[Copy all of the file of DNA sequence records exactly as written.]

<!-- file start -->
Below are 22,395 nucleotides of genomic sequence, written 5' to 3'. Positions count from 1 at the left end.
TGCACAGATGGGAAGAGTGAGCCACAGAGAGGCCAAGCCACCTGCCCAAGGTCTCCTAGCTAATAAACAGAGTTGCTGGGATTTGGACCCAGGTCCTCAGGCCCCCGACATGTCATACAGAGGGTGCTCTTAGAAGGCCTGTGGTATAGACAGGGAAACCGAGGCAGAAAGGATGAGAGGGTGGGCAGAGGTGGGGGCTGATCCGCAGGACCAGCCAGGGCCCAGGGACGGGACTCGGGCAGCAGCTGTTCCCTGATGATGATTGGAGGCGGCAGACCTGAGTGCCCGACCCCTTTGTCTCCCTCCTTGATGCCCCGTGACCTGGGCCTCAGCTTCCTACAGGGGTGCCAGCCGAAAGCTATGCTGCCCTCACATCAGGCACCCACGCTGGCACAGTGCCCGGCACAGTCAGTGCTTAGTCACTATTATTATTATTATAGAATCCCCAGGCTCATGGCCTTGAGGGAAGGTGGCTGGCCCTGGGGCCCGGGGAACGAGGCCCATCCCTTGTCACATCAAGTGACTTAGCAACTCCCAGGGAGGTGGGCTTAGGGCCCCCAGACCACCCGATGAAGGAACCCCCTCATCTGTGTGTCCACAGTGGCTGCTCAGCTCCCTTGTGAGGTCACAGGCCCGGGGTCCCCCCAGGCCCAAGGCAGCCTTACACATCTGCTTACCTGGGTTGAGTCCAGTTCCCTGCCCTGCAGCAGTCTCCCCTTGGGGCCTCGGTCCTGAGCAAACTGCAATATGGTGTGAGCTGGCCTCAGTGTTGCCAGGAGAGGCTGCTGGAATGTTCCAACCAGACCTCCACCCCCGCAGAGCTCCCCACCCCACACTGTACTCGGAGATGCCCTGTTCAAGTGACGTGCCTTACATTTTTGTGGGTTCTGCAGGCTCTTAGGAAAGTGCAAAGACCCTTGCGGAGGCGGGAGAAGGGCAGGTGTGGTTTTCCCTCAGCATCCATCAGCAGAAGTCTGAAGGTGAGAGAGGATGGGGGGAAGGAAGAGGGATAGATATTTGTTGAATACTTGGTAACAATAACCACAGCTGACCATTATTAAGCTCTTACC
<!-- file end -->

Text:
Below are 22,395 nucleotides of genomic sequence, written 5' to 3'. Positions count from 1 at the left end.
TGCACAGATGGGAAGAGTGAGCCACAGAGAGGCCAAGCCACCTGCCCAAGGTCTCCTAGCTAATAAACAGAGTTGCTGGGATTTGGACCCAGGTCCTCAGGCCCCCGACATGTCATACAGAGGGTGCTCTTAGAAGGCCTGTGGTATAGACAGGGAAACCGAGGCAGAAAGGATGAGAGGGTGGGCAGAGGTGGGGGCTGATCCGCAGGACCAGCCAGGGCCCAGGGACGGGACTCGGGCAGCAGCTGTTCCCTGATGATGATTGGAGGCGGCAGACCTGAGTGCCCGACCCCTTTGTCTCCCTCCTTGATGCCCCGTGACCTGGGCCTCAGCTTCCTACAGGGGTGCCAGCCGAAAGCTATGCTGCCCTCACATCAGGCACCCACGCTGGCACAGTGCCCGGCACAGTCAGTGCTTAGTCACTATTATTATTATTATAGAATCCCCAGGCTCATGGCCTTGAGGGAAGGTGGCTGGCCCTGGGGCCCGGGGAACGAGGCCCATCCCTTGTCACATCAAGTGACTTAGCAACTCCCAGGGAGGTGGGCTTAGGGCCCCCAGACCACCCGATGAAGGAACCCCCTCATCTGTGTGTCCACAGTGGCTGCTCAGCTCCCTTGTGAGGTCACAGGCCCGGGGTCCCCCCAGGCCCAAGGCAGCCTTACACATCTGCTTACCTGGGTTGAGTCCAGTTCCCTGCCCTGCAGCAGTCTCCCCTTGGGGCCTCGGTCCTGAGCAAACTGCAATATGGTGTGAGCTGGCCTCAGTGTTGCCAGGAGAGGCTGCTGGAATGTTCCAACCAGACCTCCACCCCCGCAGAGCTCCCCACCCCACACTGTACTCGGAGATGCCCTGTTCAAGTGACGTGCCTTACATTTTTGTGGGTTCTGCAGGCTCTTAGGAAAGTGCAAAGACCCTTGCGGAGGCGGGAGAAGGGCAGGTGTGGTTTTCCCTCAGCATCCATCAGCAGAAGTCTGAAGGTGAGAGAGGATGGGGGGAAGGAAGAGGGATAGATATTTGTTGAATACTTGGTAACAATAACCACAGCTGACCATTATTAAGCTCTTACC